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Python/scikit-learn: Calculating TF/IDF on How I met your mother transcripts

Over the past few weeks I’ve been playing around with various NLP techniques to find interesting insights into How I met your mother from its transcripts and one technique that kept coming up is TF/IDF.

The Wikipedia definition reads like this:

tf—​idf, short for term frequency—​inverse document frequency, is a numerical statistic that is intended to reflect how important a word is to a document in a collection or corpus. It is often used as a weighting factor in information retrieval and text mining. The tf-idf value increases proportionally to the number of times a word appears in the document, but is offset by the frequency of the word in the corpus, which helps to adjust for the fact that some words appear more frequently in general.

I wanted to generate a TF/IDF representation of phrases used in the hope that it would reveal some common themes used in the show.

Python’s scikit-learn library gives you two ways to generate the TF/IDF representation:

  1. Generate a matrix of token/phrase counts from a collection of text documents using http://scikit-learn.org/stable/modules/generated/sklearn.feature_extraction.text.CountVectorizer.html and feed it to http://scikit-learn.org/stable/modules/generated/sklearn.feature_extraction.text.TfidfTransformer.html#sklearn.feature_extraction.text.TfidfTransformer.fit_transform to generate the TF/IDF representation.

  2. Feed the collection of text documents directly to http://scikit-learn.org/stable/modules/generated/sklearn.feature_extraction.text.TfidfVectorizer.html and go straight to the TF/IDF representation skipping the middle man.

I started out using the first approach and hadn’t quite got it working when I realised there was a much easier way!

I have a collection of sentences in a CSV file so the first step is to convert those into a list of documents:

from collections import defaultdict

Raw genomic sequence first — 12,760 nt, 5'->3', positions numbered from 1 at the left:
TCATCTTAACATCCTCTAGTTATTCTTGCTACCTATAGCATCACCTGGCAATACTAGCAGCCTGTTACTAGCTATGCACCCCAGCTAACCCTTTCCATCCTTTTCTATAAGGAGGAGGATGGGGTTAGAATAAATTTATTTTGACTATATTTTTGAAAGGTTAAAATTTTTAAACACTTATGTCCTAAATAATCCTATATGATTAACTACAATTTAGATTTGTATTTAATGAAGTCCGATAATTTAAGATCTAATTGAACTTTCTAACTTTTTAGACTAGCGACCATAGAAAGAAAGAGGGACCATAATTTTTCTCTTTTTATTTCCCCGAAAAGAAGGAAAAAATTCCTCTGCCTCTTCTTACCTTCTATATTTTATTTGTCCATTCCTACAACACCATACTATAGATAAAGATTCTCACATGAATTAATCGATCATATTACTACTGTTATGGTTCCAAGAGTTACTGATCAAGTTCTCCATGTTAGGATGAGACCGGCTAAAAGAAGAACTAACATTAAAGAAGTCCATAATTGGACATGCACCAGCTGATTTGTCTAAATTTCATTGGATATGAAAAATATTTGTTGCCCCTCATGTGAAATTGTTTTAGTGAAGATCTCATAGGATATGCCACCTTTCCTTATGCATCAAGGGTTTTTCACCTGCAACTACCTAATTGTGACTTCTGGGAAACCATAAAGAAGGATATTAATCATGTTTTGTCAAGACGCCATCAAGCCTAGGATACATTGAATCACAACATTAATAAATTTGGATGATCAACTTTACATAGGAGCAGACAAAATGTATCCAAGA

import csv

episodes = defaultdict(list)
with open("data/import/sentences.csv", "r") as sentences_file:
    reader = csv.reader(sentences_file, delimiter=',')
    for row in reader:

for episode_id, text in episodes.iteritems():
    episodes[episode_id] = "".join(text)

corpus = []
for id, episode in sorted(episodes.iteritems(), key=lambda t: int(t[0])):

corpus contains 208 entries (1 per episode), each of which is a string containing the transcript of that episode. Next it’s time to train our TF/IDF model which is only a few lines of code:

from sklearn.feature_extraction.text import TfidfVectorizer
tf = TfidfVectorizer(analyzer='word', ngram_range=(1,3), min_df = 0, stop_words = 'english')

The most interesting parameter here is ngram_range - we’re telling it to generate 2 and 3 word phrases along with the single words from the corpus.

e.g. if we had the sentence "Python is cool" we’d end up with 6 phrases - 'Python', 'is', 'cool', 'Python is', 'Python is cool' and 'is cool'.

Let’s execute the model against our corpus: ~python tfidf_matrix = tf.fit_transform(corpus) feature_names = tf.get_feature_names() >>> len(feature_names) 498254 >>> feature_names[50:70] [u'00 does sound', u'00 don', u'00 don buy', u'00 dressed', u'00 dressed blond', u'00 drunkenly', u'00 drunkenly slurred', u'00 fair', u'00 fair tonight', u'00 fall', u'00 fall foliage', u'00 far', u'00 far impossible', u'00 fart', u'00 fart sure', u'00 friends', u'00 friends singing', u'00 getting', u'00 getting guys', u'00 god'] ~

So we’re got nearly 500,000 phrases and if we look at tfidf_matrix we’d expect it to be a 208 x 498254 matrix - one row per episode, one column per phrase: ~python >>> tfidf_matrix <208x498254 sparse matrix of type '<type 'numpy.float64'>' with 740396 stored elements in Compressed Sparse Row format> ~

This is what we’ve got although under the covers it’s using a sparse representation to save space. Let’s convert the matrix to dense format to explore further and find out why: ~python dense = tfidf_matrix.todense() >>> len(dense[0].tolist()[0]) 498254 ~

What I’ve printed out here is the size of one row of the matrix which contains the TF/IDF score for every phrase in our corpus for the 1st episode of How I met your mother. A lot of those phrases won’t have happened in the 1st episode so let’s filter those out: ~python episode = dense[0].tolist()[0] phrase_scores = [pair for pair in zip(range(0, len(episode)), episode) if pair[1] > 0] >>> len(phrase_scores) 4823 ~